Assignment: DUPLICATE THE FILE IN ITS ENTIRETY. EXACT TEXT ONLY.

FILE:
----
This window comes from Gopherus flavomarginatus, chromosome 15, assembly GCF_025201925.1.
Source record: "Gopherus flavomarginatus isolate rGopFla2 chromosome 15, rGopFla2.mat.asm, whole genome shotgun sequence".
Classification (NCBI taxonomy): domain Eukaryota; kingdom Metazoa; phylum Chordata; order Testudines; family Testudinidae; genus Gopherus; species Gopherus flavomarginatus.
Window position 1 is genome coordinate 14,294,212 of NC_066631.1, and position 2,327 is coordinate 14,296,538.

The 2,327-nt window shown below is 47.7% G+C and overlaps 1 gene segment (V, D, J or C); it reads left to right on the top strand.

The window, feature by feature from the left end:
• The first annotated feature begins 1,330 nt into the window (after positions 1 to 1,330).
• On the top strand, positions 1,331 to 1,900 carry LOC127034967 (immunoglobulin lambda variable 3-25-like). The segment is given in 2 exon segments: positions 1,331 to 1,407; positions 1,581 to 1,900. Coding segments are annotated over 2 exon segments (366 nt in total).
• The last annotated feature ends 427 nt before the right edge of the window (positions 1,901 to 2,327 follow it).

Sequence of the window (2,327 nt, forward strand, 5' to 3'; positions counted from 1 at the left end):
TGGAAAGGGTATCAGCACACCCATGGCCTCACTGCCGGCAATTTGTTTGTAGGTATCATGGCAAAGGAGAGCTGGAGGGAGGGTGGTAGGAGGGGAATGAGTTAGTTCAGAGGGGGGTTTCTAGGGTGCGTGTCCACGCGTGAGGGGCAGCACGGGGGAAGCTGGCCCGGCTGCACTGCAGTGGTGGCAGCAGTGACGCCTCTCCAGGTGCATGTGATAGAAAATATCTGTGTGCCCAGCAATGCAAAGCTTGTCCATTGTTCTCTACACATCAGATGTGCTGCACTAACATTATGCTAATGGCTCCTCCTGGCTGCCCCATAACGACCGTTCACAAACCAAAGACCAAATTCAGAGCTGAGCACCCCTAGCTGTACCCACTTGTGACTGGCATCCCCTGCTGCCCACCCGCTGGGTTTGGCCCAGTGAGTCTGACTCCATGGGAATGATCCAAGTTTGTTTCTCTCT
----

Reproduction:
This window comes from Gopherus flavomarginatus, chromosome 15, assembly GCF_025201925.1.
Source record: "Gopherus flavomarginatus isolate rGopFla2 chromosome 15, rGopFla2.mat.asm, whole genome shotgun sequence".
Classification (NCBI taxonomy): domain Eukaryota; kingdom Metazoa; phylum Chordata; order Testudines; family Testudinidae; genus Gopherus; species Gopherus flavomarginatus.
Window position 1 is genome coordinate 14,294,212 of NC_066631.1, and position 2,327 is coordinate 14,296,538.

The 2,327-nt window shown below is 47.7% G+C and overlaps 1 gene segment (V, D, J or C); it reads left to right on the top strand.

The window, feature by feature from the left end:
• The first annotated feature begins 1,330 nt into the window (after positions 1 to 1,330).
• On the top strand, positions 1,331 to 1,900 carry LOC127034967 (immunoglobulin lambda variable 3-25-like). The segment is given in 2 exon segments: positions 1,331 to 1,407; positions 1,581 to 1,900. Coding segments are annotated over 2 exon segments (366 nt in total).
• The last annotated feature ends 427 nt before the right edge of the window (positions 1,901 to 2,327 follow it).

Sequence of the window (2,327 nt, forward strand, 5' to 3'; positions counted from 1 at the left end):
TGGAAAGGGTATCAGCACACCCATGGCCTCACTGCCGGCAATTTGTTTGTAGGTATCATGGCAAAGGAGAGCTGGAGGGAGGGTGGTAGGAGGGGAATGAGTTAGTTCAGAGGGGGGTTTCTAGGGTGCGTGTCCACGCGTGAGGGGCAGCACGGGGGAAGCTGGCCCGGCTGCACTGCAGTGGTGGCAGCAGTGACGCCTCTCCAGGTGCATGTGATAGAAAATATCTGTGTGCCCAGCAATGCAAAGCTTGTCCATTGTTCTCTACACATCAGATGTGCTGCACTAACATTATGCTAATGGCTCCTCCTGGCTGCCCCATAACGACCGTTCACAAACCAAAGACCAAATTCAGAGCTGAGCACCCCTAGCTGTACCCACTTGTGACTGGCATCCCCTGCTGCCCACCCGCTGGGTTTGGCCCAGTGAGTCTGACTCCATGGGAATGATCCAAGTTTGTTTCTCTCT